Author of "Mastering EOS" & "Mastering DeFi" blockchain specialist, android developer
DeFi or decentralized finance, is often used improperly or there is a tendency to believe that behind this word there is a certain project that follows certain parameters such as decentralization and dealing with finance.
Unfortunately, that meaning is misleading and completely wrong, because behind the word DeFi there is a truly vast sector not only of protocols but also sub-sectors that deal with a specific issue relating to finance.
In fact, just because a protocol is decentralized does not mean that this has to do with DeFi, on the contrary we often find ourselves in products that have only a few points with DeFi and that provide a limited view of the entire sector.
If I asked each of you what traditional finance is, you would surely answer me with several examples such as loans, insurance, investment funds, payment systems and even more complex instruments such as derivatives and options.
Just as there are these small sectors that deal with specific issues, so we find these categories, completely specular, in the field of decentralized finance, and this means that a DeFi tool must have in common its counterpart in the traditional world, otherwise it will not we can define it in this sector, it will be something different but not DeFi.
Obviously, it would be dispersive to list all the protocols that exist or the sub-sectors, and that is why we can group all the DeFi into macro categories, which within them are the various protocols that offer that type of service and financial instrument.
Another aspect that should not be underestimated and not to be confused is that of the association of DeFi with the Ethereum blockchain, because DeFi is not the same as ETH, and therefore these tools are found on several other blockchains such as EOS and Tron, with a greater or lesser presence of protocols relating to this sector.
We said that DeFi is usually grouped into macro categories, and these are 5 (even if some prefer to make a different distinction than this list) that is:
- Lending and borrowing;
- Decentralized Exchanges (DEX);
- Management of digital assets, therefore also of smart portfolios;
- Derivatives and all resulting instruments such as options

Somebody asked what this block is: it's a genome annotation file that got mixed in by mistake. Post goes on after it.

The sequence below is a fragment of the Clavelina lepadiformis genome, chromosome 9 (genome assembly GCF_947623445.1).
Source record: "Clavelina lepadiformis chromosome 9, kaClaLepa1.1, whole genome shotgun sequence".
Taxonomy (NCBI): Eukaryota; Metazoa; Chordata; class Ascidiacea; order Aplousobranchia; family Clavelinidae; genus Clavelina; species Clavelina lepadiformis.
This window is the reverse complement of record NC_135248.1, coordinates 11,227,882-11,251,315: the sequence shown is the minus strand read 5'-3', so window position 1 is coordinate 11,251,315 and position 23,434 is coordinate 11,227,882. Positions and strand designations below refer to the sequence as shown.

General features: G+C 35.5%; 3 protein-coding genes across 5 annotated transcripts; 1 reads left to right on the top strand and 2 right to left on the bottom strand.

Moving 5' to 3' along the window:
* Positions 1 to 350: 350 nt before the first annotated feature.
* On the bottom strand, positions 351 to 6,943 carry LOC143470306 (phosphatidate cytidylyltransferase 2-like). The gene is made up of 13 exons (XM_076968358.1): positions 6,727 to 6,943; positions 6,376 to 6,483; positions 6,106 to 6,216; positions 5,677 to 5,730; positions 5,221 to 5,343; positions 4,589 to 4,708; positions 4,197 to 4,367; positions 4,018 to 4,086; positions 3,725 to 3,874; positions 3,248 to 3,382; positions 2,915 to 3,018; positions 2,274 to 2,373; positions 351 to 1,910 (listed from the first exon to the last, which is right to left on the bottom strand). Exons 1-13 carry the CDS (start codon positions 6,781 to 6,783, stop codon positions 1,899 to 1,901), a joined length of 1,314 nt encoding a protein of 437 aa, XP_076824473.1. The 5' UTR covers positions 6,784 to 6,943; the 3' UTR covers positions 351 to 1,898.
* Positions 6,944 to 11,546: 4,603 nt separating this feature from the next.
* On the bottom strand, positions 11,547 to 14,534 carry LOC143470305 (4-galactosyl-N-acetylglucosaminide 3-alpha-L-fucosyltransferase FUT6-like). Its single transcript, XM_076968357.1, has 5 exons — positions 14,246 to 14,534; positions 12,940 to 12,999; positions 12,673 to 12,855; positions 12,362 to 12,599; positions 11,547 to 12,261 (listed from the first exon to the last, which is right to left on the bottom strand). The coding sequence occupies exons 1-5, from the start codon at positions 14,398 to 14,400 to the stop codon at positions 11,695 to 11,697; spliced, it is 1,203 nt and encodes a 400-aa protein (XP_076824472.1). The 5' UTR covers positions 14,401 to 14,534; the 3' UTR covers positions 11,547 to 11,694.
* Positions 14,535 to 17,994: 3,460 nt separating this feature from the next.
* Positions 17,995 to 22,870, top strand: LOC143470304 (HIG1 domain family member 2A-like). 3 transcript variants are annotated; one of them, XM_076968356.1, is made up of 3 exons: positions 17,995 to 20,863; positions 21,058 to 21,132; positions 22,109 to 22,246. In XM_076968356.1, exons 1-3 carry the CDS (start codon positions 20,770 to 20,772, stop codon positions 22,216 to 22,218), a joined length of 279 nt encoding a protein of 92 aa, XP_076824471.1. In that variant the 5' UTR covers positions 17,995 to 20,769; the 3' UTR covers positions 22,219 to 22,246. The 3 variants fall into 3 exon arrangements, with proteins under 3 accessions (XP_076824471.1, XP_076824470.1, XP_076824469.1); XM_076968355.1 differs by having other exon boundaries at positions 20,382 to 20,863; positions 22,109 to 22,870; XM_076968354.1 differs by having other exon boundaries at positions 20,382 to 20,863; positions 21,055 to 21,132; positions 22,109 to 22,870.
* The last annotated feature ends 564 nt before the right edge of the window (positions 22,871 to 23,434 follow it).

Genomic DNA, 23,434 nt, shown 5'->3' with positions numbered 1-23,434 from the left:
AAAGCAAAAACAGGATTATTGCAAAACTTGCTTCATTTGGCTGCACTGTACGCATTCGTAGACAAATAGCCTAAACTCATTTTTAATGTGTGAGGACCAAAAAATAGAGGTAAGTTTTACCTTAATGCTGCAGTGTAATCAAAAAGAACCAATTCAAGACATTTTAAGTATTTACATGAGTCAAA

As can be seen from the diagram, which is not exhaustive of all the DeFi we know because as mentioned there are sub-categories in which we can find other categories (for example the various aggregators of multiple protocols will go into asset management), we can already frame by sums lines those that are the main sectors of DeFi.
Let's not forget that there are other solutions and protocols that are not widely diffused and evolved to ensure that they fall into a specific category, for example as regards the insurance sector, even if there are protocols already active in this sense, but they operate in a different way and on the smart contract side and not as in the traditional world and therefore for the moment it is still early to create and make a category in itself.
Unfortunately, the protocols that we find for each sector are many and not all perform the same functions or can interact with all the tokens, but there is a a book that explains the various topics in detail then I reccomend to read one of the most important books about decentralized finance (DeFi), which takes the name of "Mastering DeFi - A practical guide for beginners and the advanced", important because it not only explains the basics of this sector and the various steps of the various protocols, over 30, but it is also the only one that examines 3 different blockchains such as Ethereum (ETH), EOS and Tron (TRX).
A book that analyzes the macro-categories of decentralized finance which are:
All organized into 8 chapters and also divided by blockchain so as to have a complete picture of what we find on the various blockchains and also make the relative comparisons to leave maximum freedom for anyone to use the blockchain they prefer without closing the door to others.
Over 30 protocols analyzed in detail and details, with relative fundamental steps, an indication of the various costs incurred to carry out the various transactions, so as to make the reader aware before he can interact with him.
Translated into 8 different languages, Italian, English, German, French, Spanish, Portuguese,
Dutch, and Japanese, so as not to exclude anyone from this revolution that is underway and will continue in the years to come.
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